Laws have 'little impact'
Minnesota is one of five states that require individual collectors to register with the state. The others are Idaho, Nebraska, Tennessee and Wisconsin.
It creates a patchwork of collector regulations that may never work, said Mike Larsen, chief of the consumer finance bureau in Idaho. "People move from state to state, and from agency to agency, with a high level of frequency. It's difficult for one state to have an impact," he added.
The same conditions once existed in the U.S. mortgage industry, until disclosures several years ago that thousands of mortgage originators were criminals. Now, all states require them to be fingerprinted and their criminal backgrounds checked. Anyone with a financial-related felony is barred from getting a license.
Some lenders insist on high standards when they hire collections firms to call customers about unpaid bills. Capital One, a leading U.S. credit card issuer, said it won't permit felons to collect customers' debts. J.P. Morgan Chase said it goes a step further, requiring outside collectors to be fingerprinted. When making calls for such clients, some collections firms rely on special teams of collectors with no criminal records, according to current or former employees of three firms.
Only 10 percent of Minnesota's 42,437 registered debt collectors work within the state. Out-of-state firms that collect debts by phone in Minnesota are required to register their collectors, but often are ignorant of the law or just ignore it, according to the Commerce Department.
The screening is mostly data gathering. The application to register as a debt collector includes 14 questions and a box to check if the person committed a crime. The department has fined five collections firms since 2005 for inadequate screening of new hires, most recently Premier Credit of North America, based in Indianapolis, for $500. Officials have denied registration to 58 applicants over the past five years.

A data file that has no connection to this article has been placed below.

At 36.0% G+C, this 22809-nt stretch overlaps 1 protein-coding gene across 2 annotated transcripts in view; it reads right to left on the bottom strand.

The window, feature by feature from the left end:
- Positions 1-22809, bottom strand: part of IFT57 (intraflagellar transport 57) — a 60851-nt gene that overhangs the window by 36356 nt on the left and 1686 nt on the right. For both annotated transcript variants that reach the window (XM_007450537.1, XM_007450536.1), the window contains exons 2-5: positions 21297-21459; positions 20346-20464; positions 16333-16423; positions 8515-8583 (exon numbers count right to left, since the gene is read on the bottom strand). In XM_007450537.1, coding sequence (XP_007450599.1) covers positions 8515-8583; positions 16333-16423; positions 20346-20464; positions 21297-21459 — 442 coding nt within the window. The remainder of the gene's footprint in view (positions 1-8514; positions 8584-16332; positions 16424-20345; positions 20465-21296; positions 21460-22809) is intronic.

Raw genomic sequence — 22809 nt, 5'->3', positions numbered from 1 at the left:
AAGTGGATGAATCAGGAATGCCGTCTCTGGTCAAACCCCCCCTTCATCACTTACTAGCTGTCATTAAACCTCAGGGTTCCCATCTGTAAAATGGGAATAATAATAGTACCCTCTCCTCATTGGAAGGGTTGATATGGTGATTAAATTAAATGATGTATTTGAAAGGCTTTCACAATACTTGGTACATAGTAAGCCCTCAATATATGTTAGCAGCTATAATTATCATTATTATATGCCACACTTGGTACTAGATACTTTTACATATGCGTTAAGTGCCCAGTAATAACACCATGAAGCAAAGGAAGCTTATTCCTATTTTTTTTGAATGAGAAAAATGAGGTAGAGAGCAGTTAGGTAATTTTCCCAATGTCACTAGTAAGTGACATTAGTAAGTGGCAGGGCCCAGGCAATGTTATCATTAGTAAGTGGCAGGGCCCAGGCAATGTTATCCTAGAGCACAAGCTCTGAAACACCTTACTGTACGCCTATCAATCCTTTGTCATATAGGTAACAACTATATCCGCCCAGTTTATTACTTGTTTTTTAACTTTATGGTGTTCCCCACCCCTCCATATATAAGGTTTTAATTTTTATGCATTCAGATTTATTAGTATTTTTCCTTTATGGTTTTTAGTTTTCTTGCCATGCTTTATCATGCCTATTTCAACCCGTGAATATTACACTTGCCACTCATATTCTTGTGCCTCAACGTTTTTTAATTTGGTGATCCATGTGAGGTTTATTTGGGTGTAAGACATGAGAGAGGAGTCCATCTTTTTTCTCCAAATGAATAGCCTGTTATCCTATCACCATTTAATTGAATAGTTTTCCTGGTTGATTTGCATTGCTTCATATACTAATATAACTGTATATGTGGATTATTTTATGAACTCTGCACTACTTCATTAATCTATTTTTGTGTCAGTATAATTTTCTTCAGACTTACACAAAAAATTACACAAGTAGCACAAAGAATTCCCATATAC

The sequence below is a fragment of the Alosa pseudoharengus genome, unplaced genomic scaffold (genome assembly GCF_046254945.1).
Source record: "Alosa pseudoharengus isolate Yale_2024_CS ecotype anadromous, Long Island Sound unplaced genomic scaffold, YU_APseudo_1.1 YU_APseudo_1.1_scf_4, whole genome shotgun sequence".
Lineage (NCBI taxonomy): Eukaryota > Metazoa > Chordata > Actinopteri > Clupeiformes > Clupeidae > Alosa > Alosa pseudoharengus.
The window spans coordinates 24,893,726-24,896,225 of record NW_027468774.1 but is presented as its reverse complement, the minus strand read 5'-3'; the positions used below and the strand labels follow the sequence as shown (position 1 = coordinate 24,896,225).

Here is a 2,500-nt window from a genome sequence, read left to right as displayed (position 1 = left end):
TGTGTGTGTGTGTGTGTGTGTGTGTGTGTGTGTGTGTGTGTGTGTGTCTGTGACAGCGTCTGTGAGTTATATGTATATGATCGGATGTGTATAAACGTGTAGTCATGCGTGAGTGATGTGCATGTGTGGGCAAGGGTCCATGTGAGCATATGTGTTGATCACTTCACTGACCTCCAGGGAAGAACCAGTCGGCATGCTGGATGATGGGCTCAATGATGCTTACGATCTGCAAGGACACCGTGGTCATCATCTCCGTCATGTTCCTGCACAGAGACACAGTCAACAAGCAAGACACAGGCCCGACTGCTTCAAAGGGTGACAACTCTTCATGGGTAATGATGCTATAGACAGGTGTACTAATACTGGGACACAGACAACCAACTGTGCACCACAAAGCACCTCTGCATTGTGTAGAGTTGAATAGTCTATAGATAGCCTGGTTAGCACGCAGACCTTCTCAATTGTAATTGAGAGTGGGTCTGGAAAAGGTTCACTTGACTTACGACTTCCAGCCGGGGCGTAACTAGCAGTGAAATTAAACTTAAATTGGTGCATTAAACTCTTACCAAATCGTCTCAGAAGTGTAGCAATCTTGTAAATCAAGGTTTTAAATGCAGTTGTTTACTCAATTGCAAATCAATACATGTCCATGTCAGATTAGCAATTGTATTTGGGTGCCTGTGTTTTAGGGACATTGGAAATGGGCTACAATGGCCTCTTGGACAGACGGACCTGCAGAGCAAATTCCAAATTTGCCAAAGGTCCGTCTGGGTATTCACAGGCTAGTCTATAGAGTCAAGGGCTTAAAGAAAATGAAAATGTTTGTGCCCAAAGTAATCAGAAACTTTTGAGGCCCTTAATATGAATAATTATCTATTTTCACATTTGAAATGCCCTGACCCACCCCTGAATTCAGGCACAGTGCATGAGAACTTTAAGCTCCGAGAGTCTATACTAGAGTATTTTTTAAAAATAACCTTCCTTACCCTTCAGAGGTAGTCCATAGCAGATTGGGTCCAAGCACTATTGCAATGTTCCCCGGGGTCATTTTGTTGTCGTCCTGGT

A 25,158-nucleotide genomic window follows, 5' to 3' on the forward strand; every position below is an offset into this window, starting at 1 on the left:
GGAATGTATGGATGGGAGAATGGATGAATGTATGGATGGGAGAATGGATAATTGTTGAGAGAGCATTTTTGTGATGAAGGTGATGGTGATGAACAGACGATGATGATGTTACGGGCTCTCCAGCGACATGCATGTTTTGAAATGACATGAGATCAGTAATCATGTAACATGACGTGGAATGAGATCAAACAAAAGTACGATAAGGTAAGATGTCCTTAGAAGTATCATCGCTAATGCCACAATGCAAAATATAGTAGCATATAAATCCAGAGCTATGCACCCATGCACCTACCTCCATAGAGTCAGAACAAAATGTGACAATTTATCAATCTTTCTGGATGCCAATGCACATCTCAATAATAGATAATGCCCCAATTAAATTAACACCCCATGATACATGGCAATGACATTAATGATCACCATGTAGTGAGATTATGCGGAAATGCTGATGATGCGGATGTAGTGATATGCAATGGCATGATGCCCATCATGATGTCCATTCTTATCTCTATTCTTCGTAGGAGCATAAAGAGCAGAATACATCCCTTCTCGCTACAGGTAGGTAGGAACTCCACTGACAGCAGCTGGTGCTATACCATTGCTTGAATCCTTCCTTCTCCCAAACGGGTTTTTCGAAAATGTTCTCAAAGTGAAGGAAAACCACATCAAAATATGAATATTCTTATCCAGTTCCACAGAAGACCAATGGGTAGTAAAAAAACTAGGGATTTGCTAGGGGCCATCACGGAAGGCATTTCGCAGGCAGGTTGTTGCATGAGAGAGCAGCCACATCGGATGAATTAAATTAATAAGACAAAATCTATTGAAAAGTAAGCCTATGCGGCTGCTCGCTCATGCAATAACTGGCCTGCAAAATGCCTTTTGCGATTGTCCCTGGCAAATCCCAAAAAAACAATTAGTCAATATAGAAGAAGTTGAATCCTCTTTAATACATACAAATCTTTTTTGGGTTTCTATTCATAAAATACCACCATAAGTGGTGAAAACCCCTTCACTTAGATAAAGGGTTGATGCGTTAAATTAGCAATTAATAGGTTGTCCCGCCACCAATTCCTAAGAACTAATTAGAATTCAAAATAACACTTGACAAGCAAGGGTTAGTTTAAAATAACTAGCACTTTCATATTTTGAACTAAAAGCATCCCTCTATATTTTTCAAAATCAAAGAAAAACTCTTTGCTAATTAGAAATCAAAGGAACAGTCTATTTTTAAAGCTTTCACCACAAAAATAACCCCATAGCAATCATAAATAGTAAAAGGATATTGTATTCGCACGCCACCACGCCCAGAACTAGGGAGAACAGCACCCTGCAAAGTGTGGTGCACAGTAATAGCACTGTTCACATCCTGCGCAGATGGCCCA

In rare cases, rejected applicants appeal. After serving more than two years in prison for possessing 2,000 pornographic images of children, Bobbie L. Radke, 42, wanted to work as a debt collector. The state rejected him in June, but Radke demanded a hearing and proclaimed his "genuine remorse." An administrative law judge denied the appeal. Radke, of St. Paul, did not return repeated calls.
Sen. Ron Latz, DFL-St. Louis Park, who has supported tighter state oversight of collectors, said consumers should have the right to file state lawsuits and seek damages when collection firms hire criminals who harass them. That would shift enforcement to private attorneys and courts.
"The only language that corporations speak is financial," Latz said. "Either they pay for their negligence, or nothing changes."
By Chris Serres and Glenn Howatt Star Tribune staff writers Lee Song had already been caught forging checks when she swindled her former employer out of $127,122 by submitting phony payment vouchers. Yet, less than four years later, the Minnesota Commerce Department cleared Song to work as a debt collector - a job with access to people's private financial information. Song is one of at least 743 criminal offenders in Minnesota who have been registered as debt collectors since 2005, a Star Tribune investigation has found. That means one of 12 applicants cleared to work in Minnesota-based call centers had criminal records here. And 120 offenders were registered more than once. When offenders filled out state applications to be debt collectors, 75 percent of them lied about having a criminal past. The Commerce Department, which regulates collectors, routinely approves criminals to work in the collections industry without conducting background checks. "The system in this state for screening collectors is broken," said Patrick Hayes , a consumer attorney in Minneapolis. "These are people who can find out where you bank, where you live, even where your friends and relatives live, and the state doesn't seem to care if they are hardened criminals.